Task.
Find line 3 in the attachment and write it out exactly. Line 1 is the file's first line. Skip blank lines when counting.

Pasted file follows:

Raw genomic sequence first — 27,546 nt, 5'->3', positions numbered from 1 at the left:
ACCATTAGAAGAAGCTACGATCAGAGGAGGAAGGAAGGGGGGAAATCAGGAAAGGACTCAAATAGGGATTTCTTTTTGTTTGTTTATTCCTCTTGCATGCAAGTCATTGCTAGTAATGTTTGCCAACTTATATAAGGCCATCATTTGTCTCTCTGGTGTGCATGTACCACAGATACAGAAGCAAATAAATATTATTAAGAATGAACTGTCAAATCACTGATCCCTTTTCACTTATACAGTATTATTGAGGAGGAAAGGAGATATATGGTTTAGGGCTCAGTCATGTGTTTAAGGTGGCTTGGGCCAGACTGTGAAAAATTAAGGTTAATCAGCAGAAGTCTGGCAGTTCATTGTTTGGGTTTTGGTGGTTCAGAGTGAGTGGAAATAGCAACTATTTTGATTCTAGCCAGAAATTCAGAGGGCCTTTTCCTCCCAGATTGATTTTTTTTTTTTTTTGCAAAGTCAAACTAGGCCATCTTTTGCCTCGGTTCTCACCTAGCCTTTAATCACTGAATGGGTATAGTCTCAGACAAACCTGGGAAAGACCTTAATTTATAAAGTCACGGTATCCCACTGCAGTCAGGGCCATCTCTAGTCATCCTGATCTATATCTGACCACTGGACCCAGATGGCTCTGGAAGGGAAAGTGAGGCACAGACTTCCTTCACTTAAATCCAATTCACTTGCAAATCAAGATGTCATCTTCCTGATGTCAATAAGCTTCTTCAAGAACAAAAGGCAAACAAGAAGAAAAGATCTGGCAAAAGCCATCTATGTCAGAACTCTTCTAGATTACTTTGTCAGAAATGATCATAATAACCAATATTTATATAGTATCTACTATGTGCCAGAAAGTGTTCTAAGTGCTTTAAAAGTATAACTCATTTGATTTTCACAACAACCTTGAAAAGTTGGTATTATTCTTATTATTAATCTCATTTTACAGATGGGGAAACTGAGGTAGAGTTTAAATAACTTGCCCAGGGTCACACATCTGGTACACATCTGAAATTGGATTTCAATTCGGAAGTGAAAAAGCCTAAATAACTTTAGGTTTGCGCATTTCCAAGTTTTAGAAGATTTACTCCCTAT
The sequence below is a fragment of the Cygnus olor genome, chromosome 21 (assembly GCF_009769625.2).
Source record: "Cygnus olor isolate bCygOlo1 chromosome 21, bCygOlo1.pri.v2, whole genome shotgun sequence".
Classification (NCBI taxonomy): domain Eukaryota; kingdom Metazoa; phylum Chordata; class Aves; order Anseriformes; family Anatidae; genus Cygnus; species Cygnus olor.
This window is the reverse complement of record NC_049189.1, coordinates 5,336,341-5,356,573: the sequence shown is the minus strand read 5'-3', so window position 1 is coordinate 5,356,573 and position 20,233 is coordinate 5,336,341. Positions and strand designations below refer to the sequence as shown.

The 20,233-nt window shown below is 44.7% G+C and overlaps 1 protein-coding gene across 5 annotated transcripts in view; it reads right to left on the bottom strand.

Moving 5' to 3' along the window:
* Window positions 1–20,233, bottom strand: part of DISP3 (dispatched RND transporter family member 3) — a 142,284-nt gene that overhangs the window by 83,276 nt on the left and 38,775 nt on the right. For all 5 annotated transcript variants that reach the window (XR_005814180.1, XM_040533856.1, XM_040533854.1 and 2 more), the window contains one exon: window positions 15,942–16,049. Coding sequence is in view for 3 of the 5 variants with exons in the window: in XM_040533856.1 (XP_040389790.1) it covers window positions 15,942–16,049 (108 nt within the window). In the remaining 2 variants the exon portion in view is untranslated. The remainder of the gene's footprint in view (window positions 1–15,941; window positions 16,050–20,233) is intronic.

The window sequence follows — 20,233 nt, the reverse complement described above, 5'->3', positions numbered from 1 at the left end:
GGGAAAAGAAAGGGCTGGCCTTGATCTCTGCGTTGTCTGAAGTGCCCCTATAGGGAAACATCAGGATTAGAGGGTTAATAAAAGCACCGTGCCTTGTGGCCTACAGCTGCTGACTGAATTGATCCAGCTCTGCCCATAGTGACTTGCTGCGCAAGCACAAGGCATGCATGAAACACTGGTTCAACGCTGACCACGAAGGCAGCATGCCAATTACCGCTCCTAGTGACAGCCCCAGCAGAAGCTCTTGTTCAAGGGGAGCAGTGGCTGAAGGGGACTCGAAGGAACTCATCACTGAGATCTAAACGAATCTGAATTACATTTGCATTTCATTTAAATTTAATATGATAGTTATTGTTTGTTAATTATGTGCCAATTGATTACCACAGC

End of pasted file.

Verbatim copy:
The sequence below is a fragment of the Cygnus olor genome, chromosome 21 (assembly GCF_009769625.2).